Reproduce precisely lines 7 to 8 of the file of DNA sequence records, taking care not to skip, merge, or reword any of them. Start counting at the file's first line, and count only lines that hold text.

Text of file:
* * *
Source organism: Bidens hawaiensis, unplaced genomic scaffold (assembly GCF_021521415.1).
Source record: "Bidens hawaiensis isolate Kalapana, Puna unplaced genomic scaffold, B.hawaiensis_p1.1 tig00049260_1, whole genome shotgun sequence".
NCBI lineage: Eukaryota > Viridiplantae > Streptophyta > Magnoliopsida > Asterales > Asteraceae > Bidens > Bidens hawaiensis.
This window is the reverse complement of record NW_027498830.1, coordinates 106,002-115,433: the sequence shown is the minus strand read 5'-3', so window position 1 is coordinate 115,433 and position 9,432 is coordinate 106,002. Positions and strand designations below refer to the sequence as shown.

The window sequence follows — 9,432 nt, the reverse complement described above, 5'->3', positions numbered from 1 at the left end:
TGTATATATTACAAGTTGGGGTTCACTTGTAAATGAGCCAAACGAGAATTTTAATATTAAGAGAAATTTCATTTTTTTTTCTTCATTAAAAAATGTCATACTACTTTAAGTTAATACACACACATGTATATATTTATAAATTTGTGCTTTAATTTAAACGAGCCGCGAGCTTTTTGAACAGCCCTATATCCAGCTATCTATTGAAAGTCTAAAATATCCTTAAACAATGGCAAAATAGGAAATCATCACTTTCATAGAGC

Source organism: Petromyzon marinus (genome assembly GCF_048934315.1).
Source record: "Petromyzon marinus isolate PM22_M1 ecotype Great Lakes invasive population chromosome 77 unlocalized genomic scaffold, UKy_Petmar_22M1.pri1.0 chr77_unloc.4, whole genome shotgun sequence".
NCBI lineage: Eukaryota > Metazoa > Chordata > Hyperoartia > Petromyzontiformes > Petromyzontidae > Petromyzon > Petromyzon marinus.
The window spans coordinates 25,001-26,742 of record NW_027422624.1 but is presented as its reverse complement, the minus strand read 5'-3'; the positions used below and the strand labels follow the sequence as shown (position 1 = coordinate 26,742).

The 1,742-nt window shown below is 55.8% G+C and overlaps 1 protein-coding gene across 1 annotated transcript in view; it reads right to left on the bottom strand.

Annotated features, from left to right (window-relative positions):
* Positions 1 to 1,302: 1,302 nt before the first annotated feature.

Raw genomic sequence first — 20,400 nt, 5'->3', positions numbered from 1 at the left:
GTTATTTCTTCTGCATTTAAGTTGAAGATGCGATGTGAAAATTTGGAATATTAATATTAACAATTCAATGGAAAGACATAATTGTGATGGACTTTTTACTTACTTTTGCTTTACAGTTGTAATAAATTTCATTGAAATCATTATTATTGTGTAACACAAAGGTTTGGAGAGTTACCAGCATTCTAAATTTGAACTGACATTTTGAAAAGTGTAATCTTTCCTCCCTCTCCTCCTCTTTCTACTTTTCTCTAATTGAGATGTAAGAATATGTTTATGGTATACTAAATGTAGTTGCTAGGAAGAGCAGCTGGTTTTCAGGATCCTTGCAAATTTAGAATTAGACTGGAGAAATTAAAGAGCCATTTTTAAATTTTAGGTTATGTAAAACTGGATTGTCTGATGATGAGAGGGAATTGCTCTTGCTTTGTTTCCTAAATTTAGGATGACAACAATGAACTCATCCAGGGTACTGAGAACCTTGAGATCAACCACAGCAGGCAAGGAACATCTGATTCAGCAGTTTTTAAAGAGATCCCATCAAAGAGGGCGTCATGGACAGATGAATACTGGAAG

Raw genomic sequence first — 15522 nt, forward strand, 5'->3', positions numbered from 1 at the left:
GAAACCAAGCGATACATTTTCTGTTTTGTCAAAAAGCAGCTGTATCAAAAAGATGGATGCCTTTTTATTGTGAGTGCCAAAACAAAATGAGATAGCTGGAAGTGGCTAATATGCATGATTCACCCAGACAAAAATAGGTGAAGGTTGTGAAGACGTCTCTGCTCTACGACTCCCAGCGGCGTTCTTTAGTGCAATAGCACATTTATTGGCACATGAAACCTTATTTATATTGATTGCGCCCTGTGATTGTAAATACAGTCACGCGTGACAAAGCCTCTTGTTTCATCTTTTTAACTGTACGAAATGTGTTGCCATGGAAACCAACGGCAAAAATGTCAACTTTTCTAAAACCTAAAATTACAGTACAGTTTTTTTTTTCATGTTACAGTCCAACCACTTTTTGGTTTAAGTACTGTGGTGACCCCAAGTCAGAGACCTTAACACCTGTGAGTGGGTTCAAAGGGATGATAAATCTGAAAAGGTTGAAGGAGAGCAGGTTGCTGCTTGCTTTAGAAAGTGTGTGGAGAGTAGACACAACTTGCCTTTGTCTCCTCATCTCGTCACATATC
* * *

Source organism: Petromyzon marinus (genome assembly GCF_048934315.1).
Source record: "Petromyzon marinus isolate PM22_M1 ecotype Great Lakes invasive population chromosome 77 unlocalized genomic scaffold, UKy_Petmar_22M1.pri1.0 chr77_unloc.4, whole genome shotgun sequence".